Three Chinese companies would be pitting against Kumho Asian Group Chairman Park Sam-koo over the controlling stake in Kumho Tire Co., South Korea’s second largest tire company.
According to sources from the investment banking industry on Thursday, three Chinese firms Shanghai Aerospace Industry Co. (SAIC), Jiangsu GPRO Group Co. and Qingdao Doublestar Tire Industrial Co. have joined the final auction to acquire a 42.01 percent stake in Kumho Tire owned by its main creditors including Woori Bank, Korea Development Bank and KB Kookmin Bank. China’s Linglong Tire Co. and India’s Apollo Tyres Ltd. that submitted letters of intent did not see through the race, according to the sources.
The new owner of the tire maker will be picked among the three Chinese bidders and Kumho Asiana Group Chairman Park Sam-koo who holds the right of first refusal that allows him to buy the stakes under the same term as the preferred bidder. The creditors plan to select the preferred bidder around early next week and sign sales and purchase agreement (SPA) immediately. Then, they will notify the final price and terms of the sales deal to Park.
The heated race upsets Park’s ambition to redeem the company his father Park In-chon founded to build Kumho empire as it has pushed up the sale price to more than 1 trillion won ($847 million).
SAIC, fully owned by China’s state-run China Aerospace Science and Technology Corp. (CASC), has emerged as the strongest contender by offering the highest bid of around 1 trillion won in the preliminary auction held in November last year.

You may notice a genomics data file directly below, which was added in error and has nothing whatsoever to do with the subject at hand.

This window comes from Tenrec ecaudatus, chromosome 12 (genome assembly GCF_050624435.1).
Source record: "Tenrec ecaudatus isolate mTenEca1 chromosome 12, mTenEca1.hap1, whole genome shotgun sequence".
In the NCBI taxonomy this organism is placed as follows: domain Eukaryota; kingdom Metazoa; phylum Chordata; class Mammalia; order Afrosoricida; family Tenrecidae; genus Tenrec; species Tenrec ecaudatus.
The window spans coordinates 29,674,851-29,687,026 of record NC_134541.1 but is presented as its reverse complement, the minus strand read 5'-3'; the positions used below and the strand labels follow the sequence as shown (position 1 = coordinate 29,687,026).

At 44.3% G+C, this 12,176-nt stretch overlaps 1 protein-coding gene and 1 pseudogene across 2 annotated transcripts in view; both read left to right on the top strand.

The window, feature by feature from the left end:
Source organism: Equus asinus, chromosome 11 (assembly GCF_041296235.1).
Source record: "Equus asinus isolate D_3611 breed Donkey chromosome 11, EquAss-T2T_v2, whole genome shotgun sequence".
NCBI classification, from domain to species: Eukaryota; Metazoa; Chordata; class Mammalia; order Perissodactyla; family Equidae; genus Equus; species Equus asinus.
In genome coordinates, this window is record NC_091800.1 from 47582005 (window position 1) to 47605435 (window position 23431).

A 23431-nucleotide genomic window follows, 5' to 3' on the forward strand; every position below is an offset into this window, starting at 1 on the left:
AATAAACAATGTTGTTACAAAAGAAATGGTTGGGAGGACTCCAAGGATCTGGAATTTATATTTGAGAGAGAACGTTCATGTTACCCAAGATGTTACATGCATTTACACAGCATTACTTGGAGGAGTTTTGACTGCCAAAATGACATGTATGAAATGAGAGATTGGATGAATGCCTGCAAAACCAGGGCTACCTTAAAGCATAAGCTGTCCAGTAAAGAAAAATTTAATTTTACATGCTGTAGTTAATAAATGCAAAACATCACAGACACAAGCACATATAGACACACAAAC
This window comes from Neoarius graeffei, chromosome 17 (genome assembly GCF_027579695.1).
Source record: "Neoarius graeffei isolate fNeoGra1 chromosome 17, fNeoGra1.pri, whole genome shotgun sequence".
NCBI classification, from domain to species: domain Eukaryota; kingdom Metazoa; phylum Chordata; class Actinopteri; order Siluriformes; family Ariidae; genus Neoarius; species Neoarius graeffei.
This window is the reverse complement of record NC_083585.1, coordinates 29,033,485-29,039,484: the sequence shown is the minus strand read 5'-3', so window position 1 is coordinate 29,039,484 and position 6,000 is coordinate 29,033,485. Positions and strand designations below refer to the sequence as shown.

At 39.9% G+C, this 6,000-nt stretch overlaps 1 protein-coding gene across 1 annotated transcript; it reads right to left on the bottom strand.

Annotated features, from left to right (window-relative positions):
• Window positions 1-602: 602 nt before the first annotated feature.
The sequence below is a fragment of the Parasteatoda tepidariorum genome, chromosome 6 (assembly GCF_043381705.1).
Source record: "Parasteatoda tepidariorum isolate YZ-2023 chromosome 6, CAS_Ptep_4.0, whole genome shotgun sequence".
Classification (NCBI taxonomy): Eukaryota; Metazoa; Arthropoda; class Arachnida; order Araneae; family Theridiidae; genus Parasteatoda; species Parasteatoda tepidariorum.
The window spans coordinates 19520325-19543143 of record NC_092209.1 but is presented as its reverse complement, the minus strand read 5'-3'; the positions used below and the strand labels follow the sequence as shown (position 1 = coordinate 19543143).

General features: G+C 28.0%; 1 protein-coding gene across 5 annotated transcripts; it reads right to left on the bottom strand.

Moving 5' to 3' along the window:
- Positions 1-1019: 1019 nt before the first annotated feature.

The industry sources believe that SAIC would have offered the similar price in the main bid. SAIC’s parent company CASC, the largest aerospace company in china, is ranked 344th in the list of the world’s top 500 companies selected by Fortune magazine with assets reaching $55 billion.
Another two competitors from China have also carefully prepared for the action after submitting their preliminary bids. Doublestar Tire formed a private equity fund worth 1.7 trillion won for the acquisition. The Nanjing-based GPRO, China’s chemical company that mainly manufactures synthetic rubber, propylene and polypropylene, expects that the takeover could create a synergy effect by combining its chemical business and Kumho’s tire business.
“The three bidders are all eager and financially-capable of acquiring Kumho Tire,” said a source from the investment banking industry. “The question is whether Park can match their price offer,” he added.
Park in a recent interview with the Maeil Buiness Newspaper reiterated strong will to redeem Kumho Tire saying “If there is a will, there is a way.” He plans to set up a special purpose vehicle and recruit financial investors to help out in financing. But industry watchers are doubtful as Park has already spent more than 700 billion won to recover Kumho Industrial Co. in 2015. He cannot seek funding support from group’s affiliates as the right of first refusal is confined to Park and his eldest son Park Se-chang, president of the group in charge of strategic management. Expansion through acquisition of bankrupt Daewoo companies following the 1997 financial crisis has dented the balance sheet of Kumho Asiana forcing Park to relinquish management right and sell assets under creditors-led workout program in the wake of 2007-2008 financial crisis.